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Wednesday, July 3, 2013

An Early Start

Very hard to get out of bed at 5.30 when the temperature outside is 6.5 C, our coldest morning yet. But there is too much to do, don't want to get behind on the things they must happen. No smelling of roses this month at least not yet. July should be the laziest month but it's not. A lot of things happen in July as these blogs will explain.

Cup of milky latte and then drive down the road to let the neighbours cows and calves into another strip of fresh grass and set up two more strips for later in the week. The bull gave me a dirty look. I'd been warned about him and growled back. But typical male, the fresh grass was more attractive than bothering me.

Cows and calves feeding on a new strip

Just as well that electric wire separates us.

Back within an hour to make and eat breakfast, toasted sour-dough toast with Avocado, melted Havarti and a smear of Dijon mustard for one of us and toasted sour-dough bread, Avocado and Kim Chi for the other.

Filled six barrels with compost and planted the Artichoke seedlings.
Artichoke Farm
Harvested the Horseradish, emptied the barrel (keeping the soil in bags for future compost making), refilled with fresh compost and planted Horseradish seedlings.
Horseradish in need of work
Harvested Turmeric, kept old soil and refilled pot ready for replanting. Lot of time washing Horseradish and Turmeric. Plugged into the MP3 player listening to some of Greening of Gavin podcasts on cheese. Handy, always something to learn from someone else. All these little bits on food or gardening get filed away mentally (I hope they stay there).Then morning tea two scones with butter over second latte. A good and productive start to the day.
Turmeric washed and in drying racks ready for use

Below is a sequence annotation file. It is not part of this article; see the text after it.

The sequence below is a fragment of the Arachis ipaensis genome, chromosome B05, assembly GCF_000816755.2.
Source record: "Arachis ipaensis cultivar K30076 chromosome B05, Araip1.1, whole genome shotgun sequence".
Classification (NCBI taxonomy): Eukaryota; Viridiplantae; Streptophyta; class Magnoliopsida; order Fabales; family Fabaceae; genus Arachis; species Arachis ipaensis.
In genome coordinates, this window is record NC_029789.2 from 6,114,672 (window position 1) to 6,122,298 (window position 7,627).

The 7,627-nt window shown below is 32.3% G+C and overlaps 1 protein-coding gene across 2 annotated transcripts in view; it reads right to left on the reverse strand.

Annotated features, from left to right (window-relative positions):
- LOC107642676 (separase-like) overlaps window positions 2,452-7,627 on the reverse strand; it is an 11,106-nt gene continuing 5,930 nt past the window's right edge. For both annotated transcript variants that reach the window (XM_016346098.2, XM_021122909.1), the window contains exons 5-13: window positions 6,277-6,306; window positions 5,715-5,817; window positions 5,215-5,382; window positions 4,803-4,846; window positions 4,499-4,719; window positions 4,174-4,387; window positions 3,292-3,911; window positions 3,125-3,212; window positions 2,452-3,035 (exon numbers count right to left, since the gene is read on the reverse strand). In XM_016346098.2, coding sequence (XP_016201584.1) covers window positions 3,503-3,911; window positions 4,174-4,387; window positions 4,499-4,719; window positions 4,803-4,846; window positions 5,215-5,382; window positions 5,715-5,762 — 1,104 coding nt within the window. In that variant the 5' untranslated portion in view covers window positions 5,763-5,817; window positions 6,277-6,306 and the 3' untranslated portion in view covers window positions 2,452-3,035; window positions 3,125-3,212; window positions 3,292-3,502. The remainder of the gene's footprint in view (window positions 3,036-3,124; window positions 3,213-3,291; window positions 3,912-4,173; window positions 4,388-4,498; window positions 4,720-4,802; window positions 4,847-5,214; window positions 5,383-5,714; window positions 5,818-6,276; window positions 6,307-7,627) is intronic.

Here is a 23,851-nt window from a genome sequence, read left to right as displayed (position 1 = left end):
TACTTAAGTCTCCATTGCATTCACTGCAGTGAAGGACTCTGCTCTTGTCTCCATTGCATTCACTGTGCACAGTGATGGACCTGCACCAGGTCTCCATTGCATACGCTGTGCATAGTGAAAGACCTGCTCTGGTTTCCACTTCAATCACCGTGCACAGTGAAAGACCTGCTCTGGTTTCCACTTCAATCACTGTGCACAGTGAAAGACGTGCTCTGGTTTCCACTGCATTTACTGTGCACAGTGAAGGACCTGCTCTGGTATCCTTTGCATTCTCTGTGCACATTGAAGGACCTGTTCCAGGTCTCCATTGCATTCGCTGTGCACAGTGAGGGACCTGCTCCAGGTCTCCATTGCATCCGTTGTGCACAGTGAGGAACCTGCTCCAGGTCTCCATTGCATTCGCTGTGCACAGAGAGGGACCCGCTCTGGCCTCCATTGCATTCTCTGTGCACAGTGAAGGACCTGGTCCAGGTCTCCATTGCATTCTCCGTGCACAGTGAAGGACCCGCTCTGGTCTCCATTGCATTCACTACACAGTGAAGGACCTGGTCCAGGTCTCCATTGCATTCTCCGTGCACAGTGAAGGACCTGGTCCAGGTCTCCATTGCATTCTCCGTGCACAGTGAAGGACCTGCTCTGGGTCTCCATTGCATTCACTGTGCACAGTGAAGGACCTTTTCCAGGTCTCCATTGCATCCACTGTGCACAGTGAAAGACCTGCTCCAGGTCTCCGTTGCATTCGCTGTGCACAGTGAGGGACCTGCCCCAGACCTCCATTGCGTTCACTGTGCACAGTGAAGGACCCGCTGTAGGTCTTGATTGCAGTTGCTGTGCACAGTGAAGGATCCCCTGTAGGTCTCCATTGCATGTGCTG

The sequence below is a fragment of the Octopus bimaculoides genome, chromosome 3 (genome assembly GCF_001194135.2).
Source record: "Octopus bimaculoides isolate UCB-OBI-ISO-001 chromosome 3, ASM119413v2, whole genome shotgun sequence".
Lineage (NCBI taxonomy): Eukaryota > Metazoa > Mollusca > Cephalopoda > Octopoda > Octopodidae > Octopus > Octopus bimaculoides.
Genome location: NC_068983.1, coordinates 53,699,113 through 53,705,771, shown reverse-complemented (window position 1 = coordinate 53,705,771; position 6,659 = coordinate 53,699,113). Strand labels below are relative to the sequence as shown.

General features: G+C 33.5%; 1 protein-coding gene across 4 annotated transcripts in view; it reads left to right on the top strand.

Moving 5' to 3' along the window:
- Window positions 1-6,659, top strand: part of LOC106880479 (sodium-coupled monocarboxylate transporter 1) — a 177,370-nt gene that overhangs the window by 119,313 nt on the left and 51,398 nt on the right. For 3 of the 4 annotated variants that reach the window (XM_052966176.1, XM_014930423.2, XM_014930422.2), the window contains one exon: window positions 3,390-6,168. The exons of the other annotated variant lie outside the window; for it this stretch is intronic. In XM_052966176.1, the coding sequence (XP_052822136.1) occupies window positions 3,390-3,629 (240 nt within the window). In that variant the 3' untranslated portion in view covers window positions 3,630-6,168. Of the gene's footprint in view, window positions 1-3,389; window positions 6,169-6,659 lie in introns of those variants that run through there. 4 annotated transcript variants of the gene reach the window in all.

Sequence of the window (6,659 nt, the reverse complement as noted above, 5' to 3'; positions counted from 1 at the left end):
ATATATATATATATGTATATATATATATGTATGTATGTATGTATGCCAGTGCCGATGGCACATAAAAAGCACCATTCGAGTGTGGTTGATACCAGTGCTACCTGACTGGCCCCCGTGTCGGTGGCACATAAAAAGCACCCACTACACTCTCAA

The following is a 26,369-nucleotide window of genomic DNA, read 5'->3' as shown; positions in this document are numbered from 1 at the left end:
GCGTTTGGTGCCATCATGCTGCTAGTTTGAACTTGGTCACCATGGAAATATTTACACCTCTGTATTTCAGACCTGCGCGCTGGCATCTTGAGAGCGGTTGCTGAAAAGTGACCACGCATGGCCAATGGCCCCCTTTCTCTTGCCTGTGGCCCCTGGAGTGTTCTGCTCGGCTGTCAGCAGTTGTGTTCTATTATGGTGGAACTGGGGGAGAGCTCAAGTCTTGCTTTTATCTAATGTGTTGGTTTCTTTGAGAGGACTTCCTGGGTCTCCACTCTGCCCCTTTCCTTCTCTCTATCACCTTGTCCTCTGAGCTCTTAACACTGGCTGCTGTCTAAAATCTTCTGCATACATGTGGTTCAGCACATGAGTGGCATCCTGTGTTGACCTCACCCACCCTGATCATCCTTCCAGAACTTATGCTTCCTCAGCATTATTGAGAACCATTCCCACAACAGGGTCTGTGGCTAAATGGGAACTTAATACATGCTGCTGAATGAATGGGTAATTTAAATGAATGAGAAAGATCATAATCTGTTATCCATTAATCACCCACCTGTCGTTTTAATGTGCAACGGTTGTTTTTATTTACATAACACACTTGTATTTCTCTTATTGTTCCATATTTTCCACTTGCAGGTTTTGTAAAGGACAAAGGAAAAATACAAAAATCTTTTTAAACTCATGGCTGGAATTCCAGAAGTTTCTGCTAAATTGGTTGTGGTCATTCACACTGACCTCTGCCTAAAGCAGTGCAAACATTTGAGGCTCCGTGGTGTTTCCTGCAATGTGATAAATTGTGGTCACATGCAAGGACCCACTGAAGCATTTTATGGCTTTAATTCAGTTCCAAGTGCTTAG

Collected another 20 or so fallen limes. wrapped most of them in a sheet of newspaper and stored in a box in the Cave. Tried this technique (passed on by a friend) last year to good effect.
Then the main task of the day i.e. Planting Shallots, French Onions and Potato Onions. Chopped up the Woolly Pod Vetch green manure crop with hedge trimmers. Forked it over roughly, and chopped vigorously with a spade. Added a generous layer of fresh compost and forked that in - bed ready. All that raised a healthy sweat, no need to go to the gym. Laying out all the bulbs to see how they will fit trying to provide as much space as possible for each plant. Nothing worse than not providing enough space and finding everything constrained when it is only half grown. Everything buried and task complete.
Green Manure Crop

Chopping Complete

Forked and spaded

Fresh compost

Headed across the river to the regular job to put out more silage. They only needed one bale and we are now into the high quality bales having worked our way through the poorer quality woody stuff. The girls will enjoy this good silage. They can smell it at a distance. If you are carrying good quality silage they will crowd around the tractor straight away pulling at the bale before the wrapping is taken off. The feeding bins are surrounded with a sea of mud making the task all that much more difficult and dangerous. Again the job only took an hour all up and so back home.
Silage in the mud
Ahead of schedule for the day. Spent the last hour or two of daylight weeding. The Asparagus bed all clean and tidy and also the Pineapples which were at risk of disappearing under chickweed, tidied up around the peas and Daikon Radish. A good day.

Pineapple Bed

Asparagus Bed
Now off to cook dinner. Started with some more Roquefort on Daikon Radish slices today. Another nibble to keep us going is steamed Red Cabbage wrapped around a small slice of Avocado and a sliver of tinned Mackerel. Main course was roasted Sweet Potato (again as it was so nice last night), Couscous, lightly fried Mushroom quarters in Olive oil and Fish Sauce. Mussels in fried Onion, Garlic, Ginger and Turmeric. Finish off with Yoghurt and ported prunes. The photographs are of the leftovers.

Sweet Potato


Not every day is this busy or productive but this intensity of activity is not untypical. There is always so much to achieve in the garden and especially so when the routine is interrupted with wet weather.

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